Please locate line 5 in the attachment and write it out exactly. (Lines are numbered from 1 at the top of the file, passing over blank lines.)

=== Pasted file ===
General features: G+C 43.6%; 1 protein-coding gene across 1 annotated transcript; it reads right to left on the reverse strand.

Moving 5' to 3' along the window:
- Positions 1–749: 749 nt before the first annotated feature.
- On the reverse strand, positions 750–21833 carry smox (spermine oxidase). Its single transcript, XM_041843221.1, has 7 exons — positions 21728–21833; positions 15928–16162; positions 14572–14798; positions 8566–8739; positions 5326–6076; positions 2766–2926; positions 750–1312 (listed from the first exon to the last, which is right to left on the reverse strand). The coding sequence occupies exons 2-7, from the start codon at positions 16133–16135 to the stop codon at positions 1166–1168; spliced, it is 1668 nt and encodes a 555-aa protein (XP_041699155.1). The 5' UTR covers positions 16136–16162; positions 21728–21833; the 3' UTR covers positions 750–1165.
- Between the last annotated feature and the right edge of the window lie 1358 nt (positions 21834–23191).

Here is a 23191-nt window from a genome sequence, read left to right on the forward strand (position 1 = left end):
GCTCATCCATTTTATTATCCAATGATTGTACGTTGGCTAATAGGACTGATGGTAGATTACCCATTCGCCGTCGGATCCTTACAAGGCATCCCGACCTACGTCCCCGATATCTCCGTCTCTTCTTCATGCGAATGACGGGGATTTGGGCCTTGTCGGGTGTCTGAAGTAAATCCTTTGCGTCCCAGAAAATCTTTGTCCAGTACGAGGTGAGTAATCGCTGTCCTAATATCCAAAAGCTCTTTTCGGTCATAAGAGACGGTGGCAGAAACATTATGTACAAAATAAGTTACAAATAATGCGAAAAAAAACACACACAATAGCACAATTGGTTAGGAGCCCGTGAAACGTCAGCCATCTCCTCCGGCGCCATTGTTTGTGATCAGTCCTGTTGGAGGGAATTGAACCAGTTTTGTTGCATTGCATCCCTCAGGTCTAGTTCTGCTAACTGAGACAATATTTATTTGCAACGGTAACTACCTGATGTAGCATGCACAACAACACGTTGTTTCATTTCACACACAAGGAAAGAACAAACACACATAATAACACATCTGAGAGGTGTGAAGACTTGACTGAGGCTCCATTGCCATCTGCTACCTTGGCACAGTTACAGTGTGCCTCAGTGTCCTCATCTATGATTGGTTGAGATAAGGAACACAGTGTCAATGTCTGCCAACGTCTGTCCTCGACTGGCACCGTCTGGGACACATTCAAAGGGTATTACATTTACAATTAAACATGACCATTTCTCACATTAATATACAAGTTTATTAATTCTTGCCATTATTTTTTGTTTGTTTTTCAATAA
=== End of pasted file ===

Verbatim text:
- Between the last annotated feature and the right edge of the window lie 1358 nt (positions 21834–23191).